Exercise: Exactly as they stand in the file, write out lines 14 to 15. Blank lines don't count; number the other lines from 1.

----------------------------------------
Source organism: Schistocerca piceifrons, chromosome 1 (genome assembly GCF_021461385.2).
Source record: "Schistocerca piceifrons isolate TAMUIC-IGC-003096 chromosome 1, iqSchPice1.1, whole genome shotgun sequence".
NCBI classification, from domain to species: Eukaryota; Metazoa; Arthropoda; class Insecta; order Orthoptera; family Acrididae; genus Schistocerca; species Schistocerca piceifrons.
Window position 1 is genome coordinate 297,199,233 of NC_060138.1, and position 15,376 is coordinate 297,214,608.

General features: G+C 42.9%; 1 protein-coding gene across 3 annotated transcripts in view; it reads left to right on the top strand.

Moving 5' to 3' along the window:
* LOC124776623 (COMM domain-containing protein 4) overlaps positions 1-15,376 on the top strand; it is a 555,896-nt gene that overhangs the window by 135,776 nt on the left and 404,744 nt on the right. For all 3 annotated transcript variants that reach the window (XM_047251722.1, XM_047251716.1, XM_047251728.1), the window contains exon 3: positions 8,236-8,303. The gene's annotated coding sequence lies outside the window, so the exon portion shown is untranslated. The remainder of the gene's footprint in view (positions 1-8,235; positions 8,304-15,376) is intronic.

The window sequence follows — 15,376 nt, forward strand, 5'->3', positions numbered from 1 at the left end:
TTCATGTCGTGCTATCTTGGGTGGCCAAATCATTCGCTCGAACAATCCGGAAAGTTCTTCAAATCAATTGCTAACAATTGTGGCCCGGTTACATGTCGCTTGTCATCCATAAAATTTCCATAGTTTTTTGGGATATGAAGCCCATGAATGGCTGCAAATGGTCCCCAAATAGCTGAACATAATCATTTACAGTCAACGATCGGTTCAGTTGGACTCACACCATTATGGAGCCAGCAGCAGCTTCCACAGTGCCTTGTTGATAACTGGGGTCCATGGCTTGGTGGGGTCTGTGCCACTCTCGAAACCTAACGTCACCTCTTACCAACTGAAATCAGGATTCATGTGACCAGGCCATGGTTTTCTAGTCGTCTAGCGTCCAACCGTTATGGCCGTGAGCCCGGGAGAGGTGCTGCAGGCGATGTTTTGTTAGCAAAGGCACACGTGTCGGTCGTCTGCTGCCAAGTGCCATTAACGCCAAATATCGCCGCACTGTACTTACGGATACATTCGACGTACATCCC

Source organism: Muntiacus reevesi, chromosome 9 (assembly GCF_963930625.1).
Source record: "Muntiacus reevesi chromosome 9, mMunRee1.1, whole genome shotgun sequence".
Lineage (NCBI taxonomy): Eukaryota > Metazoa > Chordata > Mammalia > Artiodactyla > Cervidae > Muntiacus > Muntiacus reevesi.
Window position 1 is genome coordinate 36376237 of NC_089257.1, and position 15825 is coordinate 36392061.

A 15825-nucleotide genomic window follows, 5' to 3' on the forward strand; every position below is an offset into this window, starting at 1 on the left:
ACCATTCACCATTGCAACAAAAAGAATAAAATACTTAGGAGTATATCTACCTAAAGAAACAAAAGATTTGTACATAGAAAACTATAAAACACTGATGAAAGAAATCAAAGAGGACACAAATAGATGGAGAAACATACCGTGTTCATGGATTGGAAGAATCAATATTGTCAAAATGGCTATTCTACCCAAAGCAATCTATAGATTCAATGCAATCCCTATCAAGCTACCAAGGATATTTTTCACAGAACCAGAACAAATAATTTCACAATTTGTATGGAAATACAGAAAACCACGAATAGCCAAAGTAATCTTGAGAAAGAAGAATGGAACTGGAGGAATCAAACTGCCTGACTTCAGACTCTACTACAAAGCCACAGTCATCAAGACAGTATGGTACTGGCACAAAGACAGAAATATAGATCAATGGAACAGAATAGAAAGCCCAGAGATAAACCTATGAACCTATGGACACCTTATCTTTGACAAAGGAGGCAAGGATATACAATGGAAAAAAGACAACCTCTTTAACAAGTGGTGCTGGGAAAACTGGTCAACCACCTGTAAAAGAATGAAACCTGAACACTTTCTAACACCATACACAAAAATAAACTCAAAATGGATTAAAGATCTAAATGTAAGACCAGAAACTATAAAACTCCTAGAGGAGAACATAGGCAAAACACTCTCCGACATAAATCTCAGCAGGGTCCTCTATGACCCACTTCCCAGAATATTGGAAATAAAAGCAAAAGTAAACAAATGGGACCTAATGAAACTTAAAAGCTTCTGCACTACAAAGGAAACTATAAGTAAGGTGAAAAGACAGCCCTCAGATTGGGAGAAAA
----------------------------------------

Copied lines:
A 15825-nucleotide genomic window follows, 5' to 3' on the forward strand; every position below is an offset into this window, starting at 1 on the left:
ACCATTCACCATTGCAACAAAAAGAATAAAATACTTAGGAGTATATCTACCTAAAGAAACAAAAGATTTGTACATAGAAAACTATAAAACACTGATGAAAGAAATCAAAGAGGACACAAATAGATGGAGAAACATACCGTGTTCATGGATTGGAAGAATCAATATTGTCAAAATGGCTATTCTACCCAAAGCAATCTATAGATTCAATGCAATCCCTATCAAGCTACCAAGGATATTTTTCACAGAACCAGAACAAATAATTTCACAATTTGTATGGAAATACAGAAAACCACGAATAGCCAAAGTAATCTTGAGAAAGAAGAATGGAACTGGAGGAATCAAACTGCCTGACTTCAGACTCTACTACAAAGCCACAGTCATCAAGACAGTATGGTACTGGCACAAAGACAGAAATATAGATCAATGGAACAGAATAGAAAGCCCAGAGATAAACCTATGAACCTATGGACACCTTATCTTTGACAAAGGAGGCAAGGATATACAATGGAAAAAAGACAACCTCTTTAACAAGTGGTGCTGGGAAAACTGGTCAACCACCTGTAAAAGAATGAAACCTGAACACTTTCTAACACCATACACAAAAATAAACTCAAAATGGATTAAAGATCTAAATGTAAGACCAGAAACTATAAAACTCCTAGAGGAGAACATAGGCAAAACACTCTCCGACATAAATCTCAGCAGGGTCCTCTATGACCCACTTCCCAGAATATTGGAAATAAAAGCAAAAGTAAACAAATGGGACCTAATGAAACTTAAAAGCTTCTGCACTACAAAGGAAACTATAAGTAAGGTGAAAAGACAGCCCTCAGATTGGGAGAAAA